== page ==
- Big Bang
- Incremental (further categorized into Top-down, Bottom-up, and Sandwich approaches)
Big Bang Approach for Integration Testing
In this approach, we integrate all software components to test as a unit known as an entity during testing. This integration process will not be executed until all the components in the unit test are completed.
Do not confuse it with system testing. We only test the integration of different software modules, not the whole system (performed in system testing).
Its most significant advantage is that we can integrate all software components and test them as one unit, while it is also hard to identify defects using the big bang approach. Therefore, it is convenient for all small systems.
We can visualize the big bang approach as follows. We have integrated six different modules and tested using the big bang.
Incremental Approach for Integration Testing
Using this approach, we integrate two or more software modules logically related to one another and then test them for the application’s proper functioning. Then, other related modules/components are integrated incrementally and tested.
This procedure continues until all logically related components are integrated and tested.
This approach is further categorized into top-down, bottom-up, and sandwich approaches. Let’s learn each of them below through the
Stub- It is called by a module/component under test.
Driver- This calls for the module/component to be tested.
Here, integration is performed from top to bottom following the software system’s control flow. Using this approach, we test higher-level components and then move toward lower-level components to check software functionality.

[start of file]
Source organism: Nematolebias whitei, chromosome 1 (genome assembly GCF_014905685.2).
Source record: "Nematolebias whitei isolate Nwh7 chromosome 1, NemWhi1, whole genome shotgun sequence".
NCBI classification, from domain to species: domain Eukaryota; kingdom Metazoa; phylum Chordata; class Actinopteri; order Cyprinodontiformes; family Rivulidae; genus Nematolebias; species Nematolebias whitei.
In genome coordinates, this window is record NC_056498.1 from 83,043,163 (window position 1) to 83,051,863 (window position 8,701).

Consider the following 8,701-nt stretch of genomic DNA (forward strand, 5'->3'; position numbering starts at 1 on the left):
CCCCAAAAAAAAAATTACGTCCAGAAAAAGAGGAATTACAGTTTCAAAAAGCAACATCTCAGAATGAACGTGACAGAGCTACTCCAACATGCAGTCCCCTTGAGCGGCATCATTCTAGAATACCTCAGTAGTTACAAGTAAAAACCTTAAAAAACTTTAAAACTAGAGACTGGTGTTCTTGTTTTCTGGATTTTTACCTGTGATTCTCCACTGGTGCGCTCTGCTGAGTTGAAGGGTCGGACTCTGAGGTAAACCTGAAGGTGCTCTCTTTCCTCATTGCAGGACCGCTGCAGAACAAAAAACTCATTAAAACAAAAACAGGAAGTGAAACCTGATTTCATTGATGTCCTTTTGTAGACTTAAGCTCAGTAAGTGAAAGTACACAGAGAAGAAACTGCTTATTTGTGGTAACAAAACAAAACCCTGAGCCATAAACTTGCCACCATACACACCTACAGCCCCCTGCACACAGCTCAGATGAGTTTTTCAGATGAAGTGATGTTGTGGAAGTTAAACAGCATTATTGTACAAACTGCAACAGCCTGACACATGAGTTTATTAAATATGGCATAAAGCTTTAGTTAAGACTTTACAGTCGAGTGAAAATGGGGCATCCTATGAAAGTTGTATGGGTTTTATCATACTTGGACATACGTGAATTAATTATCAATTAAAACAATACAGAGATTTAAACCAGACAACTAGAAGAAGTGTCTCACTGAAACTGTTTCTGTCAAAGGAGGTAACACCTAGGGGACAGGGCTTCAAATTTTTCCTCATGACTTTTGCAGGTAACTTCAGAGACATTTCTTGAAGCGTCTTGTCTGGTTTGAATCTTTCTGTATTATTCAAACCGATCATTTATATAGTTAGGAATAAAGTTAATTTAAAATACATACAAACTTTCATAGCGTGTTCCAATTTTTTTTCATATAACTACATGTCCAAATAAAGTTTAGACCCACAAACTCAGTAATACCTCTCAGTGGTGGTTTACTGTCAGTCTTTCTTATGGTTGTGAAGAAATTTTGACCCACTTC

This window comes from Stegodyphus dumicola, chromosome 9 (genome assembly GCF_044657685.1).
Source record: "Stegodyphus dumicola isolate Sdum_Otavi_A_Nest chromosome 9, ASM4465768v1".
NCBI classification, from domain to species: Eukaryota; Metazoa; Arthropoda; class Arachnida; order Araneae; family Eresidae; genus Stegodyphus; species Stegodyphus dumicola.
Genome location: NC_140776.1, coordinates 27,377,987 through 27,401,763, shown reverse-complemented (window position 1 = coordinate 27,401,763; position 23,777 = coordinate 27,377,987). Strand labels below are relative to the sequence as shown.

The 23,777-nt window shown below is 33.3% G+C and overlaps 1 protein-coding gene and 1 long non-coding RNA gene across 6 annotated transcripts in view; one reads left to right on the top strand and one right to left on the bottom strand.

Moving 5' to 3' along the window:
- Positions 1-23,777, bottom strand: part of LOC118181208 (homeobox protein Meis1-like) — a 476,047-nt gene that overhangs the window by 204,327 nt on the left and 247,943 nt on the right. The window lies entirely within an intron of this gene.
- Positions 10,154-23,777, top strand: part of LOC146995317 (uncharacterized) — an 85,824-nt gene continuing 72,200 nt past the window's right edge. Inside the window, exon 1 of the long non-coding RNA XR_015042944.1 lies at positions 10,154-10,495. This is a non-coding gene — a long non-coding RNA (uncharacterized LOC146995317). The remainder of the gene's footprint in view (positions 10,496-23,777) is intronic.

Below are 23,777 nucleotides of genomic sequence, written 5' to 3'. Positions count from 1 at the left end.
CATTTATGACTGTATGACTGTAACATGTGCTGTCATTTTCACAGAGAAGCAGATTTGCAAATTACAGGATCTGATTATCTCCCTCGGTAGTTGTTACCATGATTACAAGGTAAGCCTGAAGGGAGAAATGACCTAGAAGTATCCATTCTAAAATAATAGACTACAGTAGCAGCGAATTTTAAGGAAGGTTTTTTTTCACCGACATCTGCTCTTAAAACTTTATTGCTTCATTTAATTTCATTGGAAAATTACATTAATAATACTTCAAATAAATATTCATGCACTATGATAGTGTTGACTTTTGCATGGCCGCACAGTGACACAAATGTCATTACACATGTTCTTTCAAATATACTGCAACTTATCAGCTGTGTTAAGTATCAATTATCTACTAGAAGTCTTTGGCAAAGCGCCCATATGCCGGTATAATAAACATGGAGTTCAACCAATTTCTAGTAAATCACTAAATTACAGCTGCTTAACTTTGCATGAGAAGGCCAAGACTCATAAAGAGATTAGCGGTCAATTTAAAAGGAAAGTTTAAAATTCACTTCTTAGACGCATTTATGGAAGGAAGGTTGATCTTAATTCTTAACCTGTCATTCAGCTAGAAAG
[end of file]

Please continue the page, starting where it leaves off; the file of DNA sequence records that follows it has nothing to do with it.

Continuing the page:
Here, we can use
Stubs if some components are not read yet. It is an organic way consistent with what will happen in the real environment.
Another advantage of this approach is that we can test critical modules on priority. This way, we can find defects on a higher level and fix them first.
On the other hand, testing major functions at the end is the only concern with this approach. We can visualize it in the following diagram.
Here, we test lower-level modules first, which will be used to assist in testing the higher-level module. This procedure continues until we test all modules/components at the top level.
In the bottom-up approach, we use stimulator programs known as
Drivers. It is easy to find defects and errors at the lower level, but higher-level problems can only be found at the end when all components have been integrated and tested.
This approach combines top-down and bottom-up approaches, therefore known as Hybrid Integration Testing. It uses
Here, top-level components are tested with lower-level components. At the same time, lower components/modules are integrated with the top-level modules/components and tested as the system.
We can visualize this approach as follows:
Required Steps for Integration Testing
The following steps are required regardless of what software testing strategy (discussed above) is being used:
Make an integration test plan.
Design test scenarios, cases, and scripts.
Execute all test cases, followed by exposing and reporting defects.
Keep track and re-test the defects.
Steps 3 and 4 are repeated until we accomplish successful integration.
Real World Example to Understand Integration Testing
Suppose we have a method called
performPayment(), which takes two parameters,
service of type double and
In the unit test, we’ll test it by creating a mock for the
service argument, while the integration test will be a test where we use the actual external
service to ensure if that
service responds to our input data as expected.